My Very Own Writing Retreat


Last winter was long, cold and miserable.  It’s one winter I want to forget.  I spent months taking care of my husband (after he fell on ice and had to have a hip replacement) and feeling sorry for myself.  When Spring finally arrived, it brought my father’s passing followed by the death of both my dogs within three months of each other.  At long last, I received some good news.  I was gifted one full week in a writer’s residency program at the glorious Wild Acres Retreat Center in the North Carolina mountains.  Their website says, “The program allows individuals the solitude and inspiration needed to begin or continue work on a project in their particular field.”  And so, from Sept. 5-12th, I stayed at the Owl’s Nest Cabin, tucked away in the mountains to work on my novel without any interruptions – none.  No distractions – none.  No T.V., no cell phone service, no internet, and no iPod.  It was just me, my laptop, my yoga mat, and 23 chapters of my book needing to be revised.  

As if that wasn’t cool enough, I also didn’t have to spend time preparing any meals, or cleaning or washing anything.  I didn’t have to be concerned about anyone other than myself.  How often does that happen?


I was pretty much off the grid (without a car) and had to hike ¼ mile up to the main campus for my meals.  No big deal.  However, I was a little alarmed about a few things such as critters in my room and hunters on the gravel road near my cabin with their barking dogs.  You see, it’s bear hunting season in the mountains, and while I don’t want to be judgmental regarding a tradition that is centuries old, I am disturbed to know that folks are still out there hunting bears.  I mean, what for?


As for critters, I had a ring-neck snake in my cabin which I managed to get out without killing it.  How did I know it was a ring-neck snake?  When I described it to people at lunch, they informed me that’s what it was.  I don’t like snakes, but I survived that crisis and moved on to another crisis, a yoga crisis.

When I left my house, I grabbed the September issue of the Yoga Journal  in case I needed it.  So, while I was patting myself on the back for progressing so well on my revision, I put myself in a funk practicing Hanumanasana (full splits).  Well, I knew it wasn’t an easy pose and certainly not one I ever practice out of class, but hey, I figured in a week I would make some progress- NOT.  So, frustration paid me a long visit that week, thanks to my greedy self wanting immediate results.   It’s amazing how we can find things to be discouraged about even when we don’t have to.  Once again, my mat teaches me a lesson.  I guess a yoga retreat is in order next.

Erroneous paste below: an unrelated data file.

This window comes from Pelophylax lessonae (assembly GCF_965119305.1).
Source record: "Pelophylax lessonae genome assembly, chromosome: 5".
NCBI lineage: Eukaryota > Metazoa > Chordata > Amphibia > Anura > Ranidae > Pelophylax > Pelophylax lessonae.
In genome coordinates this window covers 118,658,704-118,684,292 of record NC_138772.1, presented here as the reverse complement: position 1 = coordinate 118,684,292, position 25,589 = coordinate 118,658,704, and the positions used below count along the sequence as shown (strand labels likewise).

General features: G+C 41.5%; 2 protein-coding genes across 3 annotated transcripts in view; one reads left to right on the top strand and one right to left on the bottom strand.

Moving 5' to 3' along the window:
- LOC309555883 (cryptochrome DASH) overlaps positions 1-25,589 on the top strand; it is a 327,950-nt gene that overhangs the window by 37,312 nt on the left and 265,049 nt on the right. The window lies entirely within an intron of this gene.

7 thoughts on “My Very Own Writing Retreat

  1. Blessings Annice,
    I am so happy you were able to work on your book.
    You inspire me…that is exactly what I need, to get away from it all and finish my book.
    I have made the intention.

    Peace and Joy!

  2. Lisa, I loved the solitude and got so much done – revised 10 chapters – completely. My goal is to finish by March and look for an agent.
    Michelle, you are so right about the “gift” I never thought of it that way.
    Janice, thanks for your encouragement.

  3. Annice–It was good to hear you got something for yourself–even some new learnings. Your cabin looked precious. I think you were brave to do this and hope it got you where you wanted to go.

  4. Seriously, snakes and bears and the splits but no report on your productivity or if you liked your solitude, or missed your responsibilities???

    I love the humanity of this piece. I can so relate to always finding something to humble myself with… always finding something to trip me up. I thought it was just me. I love the picture of you in the cabin. Don’t you think those bear hunters eat said bears? Why not? Are they poisonous? I don’t think so. That’s a lot of meat in one kill.

  5. I love this story! So often in life we are at a crossroads having endured change/death/sadness – and we believe that we should pamper ourselves. Perhaps
    the gift in this was receiving the present and the waiting for it – rather than the experience.

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